It's no surprise general assistance has come under fire by state officials. LePage is part of a class of Republican governors elected in 2010 on a platform of shrinking government and cutting public spending on safety net programs. By winning a three-way race in November (with 48 percent of the vote), LePage guaranteed another four years of conflict between his administration and the state's more liberal mayors, particularly Brennan.

Almost 21 percent of all people in the Portland reported income below the federal poverty level, according to the U.S. Census Bureau. About 20 percent of households in the city received food stamps at some point in 2013 and about 7.5 percent received public cash assistance.

In 2013, LePage proposed several changes to general assistance that would have resulted in about $3 million in annual savings for the state, such as reducing the state's share of spending in large cities where most general assistance recipients live. The legislature -- controlled by Democrats at the time -- decided against most of his recommendations, forcing the executive branch to look for cost-cutting measures that didn't require legislative approval. One such measure appears to be an audit of how Portland administers general assistance.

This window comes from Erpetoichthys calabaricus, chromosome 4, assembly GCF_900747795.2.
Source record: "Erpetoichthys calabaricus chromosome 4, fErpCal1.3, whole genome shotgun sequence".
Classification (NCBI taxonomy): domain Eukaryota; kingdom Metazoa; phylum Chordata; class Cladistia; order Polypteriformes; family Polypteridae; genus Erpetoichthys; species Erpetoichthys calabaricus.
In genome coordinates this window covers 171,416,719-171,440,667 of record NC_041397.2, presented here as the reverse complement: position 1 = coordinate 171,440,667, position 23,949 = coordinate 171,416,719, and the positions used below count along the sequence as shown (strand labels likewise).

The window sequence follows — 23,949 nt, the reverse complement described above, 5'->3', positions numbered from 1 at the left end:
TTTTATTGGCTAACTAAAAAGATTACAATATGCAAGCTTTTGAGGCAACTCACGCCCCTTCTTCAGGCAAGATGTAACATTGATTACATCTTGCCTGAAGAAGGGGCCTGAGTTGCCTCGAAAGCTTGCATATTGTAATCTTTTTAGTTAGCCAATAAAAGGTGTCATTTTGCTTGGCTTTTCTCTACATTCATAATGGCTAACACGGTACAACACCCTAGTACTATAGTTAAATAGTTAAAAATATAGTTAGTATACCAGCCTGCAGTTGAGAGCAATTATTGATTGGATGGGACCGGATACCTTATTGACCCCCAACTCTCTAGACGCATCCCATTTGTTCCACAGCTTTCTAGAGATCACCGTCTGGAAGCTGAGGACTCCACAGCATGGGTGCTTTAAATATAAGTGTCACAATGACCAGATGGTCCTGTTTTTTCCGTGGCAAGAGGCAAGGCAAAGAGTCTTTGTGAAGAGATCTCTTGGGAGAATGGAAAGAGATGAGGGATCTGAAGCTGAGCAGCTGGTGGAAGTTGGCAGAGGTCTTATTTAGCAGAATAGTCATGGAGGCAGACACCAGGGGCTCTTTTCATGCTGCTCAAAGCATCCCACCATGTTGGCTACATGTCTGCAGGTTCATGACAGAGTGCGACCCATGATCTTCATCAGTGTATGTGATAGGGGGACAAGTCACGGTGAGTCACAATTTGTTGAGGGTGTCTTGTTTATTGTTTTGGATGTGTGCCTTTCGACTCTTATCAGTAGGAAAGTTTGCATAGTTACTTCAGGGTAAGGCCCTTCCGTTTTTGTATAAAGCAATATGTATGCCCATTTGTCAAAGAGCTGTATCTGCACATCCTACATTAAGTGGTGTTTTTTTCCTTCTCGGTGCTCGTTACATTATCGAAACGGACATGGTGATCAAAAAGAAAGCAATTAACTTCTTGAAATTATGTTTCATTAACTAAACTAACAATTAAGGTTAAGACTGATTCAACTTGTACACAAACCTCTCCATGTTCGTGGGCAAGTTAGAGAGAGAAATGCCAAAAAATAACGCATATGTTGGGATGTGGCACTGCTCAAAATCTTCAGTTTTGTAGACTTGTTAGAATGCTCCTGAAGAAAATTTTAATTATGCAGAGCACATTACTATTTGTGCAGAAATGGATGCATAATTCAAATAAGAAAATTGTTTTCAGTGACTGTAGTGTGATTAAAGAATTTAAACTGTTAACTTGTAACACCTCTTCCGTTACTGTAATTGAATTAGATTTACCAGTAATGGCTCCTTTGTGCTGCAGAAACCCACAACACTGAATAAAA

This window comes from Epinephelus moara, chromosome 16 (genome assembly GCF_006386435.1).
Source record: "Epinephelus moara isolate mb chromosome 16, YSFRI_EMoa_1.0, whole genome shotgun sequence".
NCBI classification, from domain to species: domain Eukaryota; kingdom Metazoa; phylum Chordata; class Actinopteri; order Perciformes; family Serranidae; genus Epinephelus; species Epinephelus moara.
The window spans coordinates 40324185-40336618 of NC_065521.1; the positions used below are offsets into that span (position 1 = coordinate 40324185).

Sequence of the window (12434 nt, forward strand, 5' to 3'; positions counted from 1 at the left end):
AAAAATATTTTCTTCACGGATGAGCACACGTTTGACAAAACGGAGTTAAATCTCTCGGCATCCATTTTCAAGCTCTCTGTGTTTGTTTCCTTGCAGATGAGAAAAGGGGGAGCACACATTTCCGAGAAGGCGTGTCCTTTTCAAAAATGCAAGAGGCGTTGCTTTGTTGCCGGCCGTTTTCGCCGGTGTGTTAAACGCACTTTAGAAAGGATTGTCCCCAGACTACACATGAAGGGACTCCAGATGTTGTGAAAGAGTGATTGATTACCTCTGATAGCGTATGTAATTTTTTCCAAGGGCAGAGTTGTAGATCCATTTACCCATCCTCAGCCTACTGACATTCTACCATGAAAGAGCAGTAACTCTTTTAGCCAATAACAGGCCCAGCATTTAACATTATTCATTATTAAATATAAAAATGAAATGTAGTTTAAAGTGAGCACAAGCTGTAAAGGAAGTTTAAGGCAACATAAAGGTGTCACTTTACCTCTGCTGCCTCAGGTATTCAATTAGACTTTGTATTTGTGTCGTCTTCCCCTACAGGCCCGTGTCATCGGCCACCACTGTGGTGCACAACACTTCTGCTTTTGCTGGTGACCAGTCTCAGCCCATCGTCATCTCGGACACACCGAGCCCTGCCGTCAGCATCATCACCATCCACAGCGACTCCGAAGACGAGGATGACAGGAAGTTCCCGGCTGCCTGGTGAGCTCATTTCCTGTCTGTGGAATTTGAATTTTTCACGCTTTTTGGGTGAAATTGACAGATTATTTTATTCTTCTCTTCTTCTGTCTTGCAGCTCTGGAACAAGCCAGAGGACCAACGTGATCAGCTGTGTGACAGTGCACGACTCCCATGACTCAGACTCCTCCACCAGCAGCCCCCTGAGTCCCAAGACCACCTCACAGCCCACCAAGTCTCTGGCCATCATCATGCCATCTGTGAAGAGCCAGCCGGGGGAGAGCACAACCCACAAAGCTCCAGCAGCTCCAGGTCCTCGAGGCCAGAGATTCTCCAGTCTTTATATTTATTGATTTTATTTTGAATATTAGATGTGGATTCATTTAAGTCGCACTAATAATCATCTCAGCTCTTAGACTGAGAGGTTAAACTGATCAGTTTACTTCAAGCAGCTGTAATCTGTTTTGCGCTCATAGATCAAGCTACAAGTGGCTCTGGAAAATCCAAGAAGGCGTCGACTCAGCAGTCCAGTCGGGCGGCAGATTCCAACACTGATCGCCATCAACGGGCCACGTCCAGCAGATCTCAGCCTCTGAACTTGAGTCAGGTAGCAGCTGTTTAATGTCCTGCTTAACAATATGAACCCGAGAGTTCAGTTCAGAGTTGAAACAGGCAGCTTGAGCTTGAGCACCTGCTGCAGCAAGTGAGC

The audit said the city should require people to complete four-page applications that ask about employment history, income sources, assets and monthly expenses. While people would still be presumed eligible for their first night at a shelter, the city would be on the hook for any additional nights if it turned out the person didn’t qualify for general assistance. (Currently, the city makes people fill out a condensed form.) The audit also asks the city to conduct monthly reviews to make sure the people at the shelter on general assistance are still eligible.

The only certain consequence of the state's recommendations is higher administrative costs to the city. Neither the state nor the city know for sure if everyone who currently uses general assistance for shelter beds would still qualify with a longer form and monthly reviews. Some might not. The risk is that the changes fail to weed out ineligible shelter users, but "could be discouraging for somebody [who is elible] to come sit through a long application process," Brennan said.